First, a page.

Chef-owner Antonio Avona, most recently of Antonio’s in Addison Circle, took over the tongs at Positano from original chef Rino Brigliadori more than a year ago. As far as we can tell, he has settled into the neighborhood nicely. At a recent dinner on the patio—outfitted with heaters, fans, and misters—tables were full of what must have been regulars, laughing and bantering with the affable chef.
His staff at Antonio’s must have liked him a lot, because our server followed his old boss over and had nothing but glowing things to say about him and his dishes. He was also familiar with the menu, because most of the items came straight from the Antonio’s lineup. We started off with mussels and couldn’t believe how huge they were—and not a tough one in the bunch. I only wish they had arrived in a deeper bowl so they could soak in their white wine and butter broth. A special request for an appetizer-size cioppino was granted amicably, and we were pleased with the hearty chunks of redfish, scallops, shrimp, mussels, and clams swimming in a fresh tomato base with a hint of red pepper.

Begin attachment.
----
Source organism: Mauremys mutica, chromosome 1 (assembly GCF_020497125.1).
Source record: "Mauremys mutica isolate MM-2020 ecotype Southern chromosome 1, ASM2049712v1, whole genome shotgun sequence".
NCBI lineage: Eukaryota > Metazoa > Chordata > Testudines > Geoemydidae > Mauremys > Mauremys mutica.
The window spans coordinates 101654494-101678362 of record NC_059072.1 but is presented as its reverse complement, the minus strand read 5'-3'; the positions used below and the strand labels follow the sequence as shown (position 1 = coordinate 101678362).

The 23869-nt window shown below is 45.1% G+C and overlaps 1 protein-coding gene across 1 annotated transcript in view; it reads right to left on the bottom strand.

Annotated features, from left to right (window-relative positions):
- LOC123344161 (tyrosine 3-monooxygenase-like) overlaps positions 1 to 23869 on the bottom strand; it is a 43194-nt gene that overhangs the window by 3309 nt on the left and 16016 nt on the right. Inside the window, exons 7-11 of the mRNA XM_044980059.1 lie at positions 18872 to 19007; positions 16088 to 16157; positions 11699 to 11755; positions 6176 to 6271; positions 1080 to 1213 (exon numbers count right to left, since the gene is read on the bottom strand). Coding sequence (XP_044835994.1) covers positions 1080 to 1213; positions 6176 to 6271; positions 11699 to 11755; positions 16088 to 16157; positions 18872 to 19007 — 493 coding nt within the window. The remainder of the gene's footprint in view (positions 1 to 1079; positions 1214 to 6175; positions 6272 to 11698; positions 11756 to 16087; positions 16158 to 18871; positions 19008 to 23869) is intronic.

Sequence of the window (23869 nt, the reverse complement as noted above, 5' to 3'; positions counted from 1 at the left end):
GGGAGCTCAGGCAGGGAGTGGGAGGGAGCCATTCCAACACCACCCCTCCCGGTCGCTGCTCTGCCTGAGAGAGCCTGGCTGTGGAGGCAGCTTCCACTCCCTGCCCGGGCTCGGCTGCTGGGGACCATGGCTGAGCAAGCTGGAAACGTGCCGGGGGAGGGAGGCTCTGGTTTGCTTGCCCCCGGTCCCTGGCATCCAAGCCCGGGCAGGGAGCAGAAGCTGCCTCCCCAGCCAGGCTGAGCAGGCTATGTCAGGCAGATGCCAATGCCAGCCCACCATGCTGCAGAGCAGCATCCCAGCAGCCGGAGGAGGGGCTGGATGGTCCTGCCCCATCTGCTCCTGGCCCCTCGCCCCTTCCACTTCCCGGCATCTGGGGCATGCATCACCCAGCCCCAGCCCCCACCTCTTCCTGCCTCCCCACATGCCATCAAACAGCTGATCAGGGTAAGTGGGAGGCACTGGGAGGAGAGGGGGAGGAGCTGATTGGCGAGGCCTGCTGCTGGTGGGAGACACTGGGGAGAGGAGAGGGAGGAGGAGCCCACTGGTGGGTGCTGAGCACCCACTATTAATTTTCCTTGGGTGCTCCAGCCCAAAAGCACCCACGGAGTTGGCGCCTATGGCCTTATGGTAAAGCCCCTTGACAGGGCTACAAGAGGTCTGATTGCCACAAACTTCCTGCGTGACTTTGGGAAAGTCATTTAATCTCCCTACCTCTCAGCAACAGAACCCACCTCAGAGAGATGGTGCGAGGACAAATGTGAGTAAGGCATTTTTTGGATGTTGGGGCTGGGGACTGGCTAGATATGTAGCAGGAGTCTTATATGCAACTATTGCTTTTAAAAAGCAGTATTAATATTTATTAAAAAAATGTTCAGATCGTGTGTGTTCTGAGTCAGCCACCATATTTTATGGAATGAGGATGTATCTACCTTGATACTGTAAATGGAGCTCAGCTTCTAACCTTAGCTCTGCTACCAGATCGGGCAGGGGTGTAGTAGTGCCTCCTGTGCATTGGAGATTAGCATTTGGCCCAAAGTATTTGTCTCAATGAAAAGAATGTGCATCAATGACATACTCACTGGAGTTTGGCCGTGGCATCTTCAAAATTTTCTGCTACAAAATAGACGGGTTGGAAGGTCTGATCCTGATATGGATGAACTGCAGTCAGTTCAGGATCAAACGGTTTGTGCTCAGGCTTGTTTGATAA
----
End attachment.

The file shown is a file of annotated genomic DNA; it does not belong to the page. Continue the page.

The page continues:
Veal marsala with wild mushroom was hearty and woodsy, but a side of bowtie pasta tossed in a so-so marinara sauce was an inappropriate and lousy accompaniment. Orecchiette with olive oil, garlic, and broccoli rabe was a light pasta made heartier with Italian sausage, another special request granted. Our wine for the night, a Nuhar Nero D’Avola and Cabernet Sauvignon blend from Sicily recommended by the chef, had a nice price at $36. No wonder his regulars like him so much.
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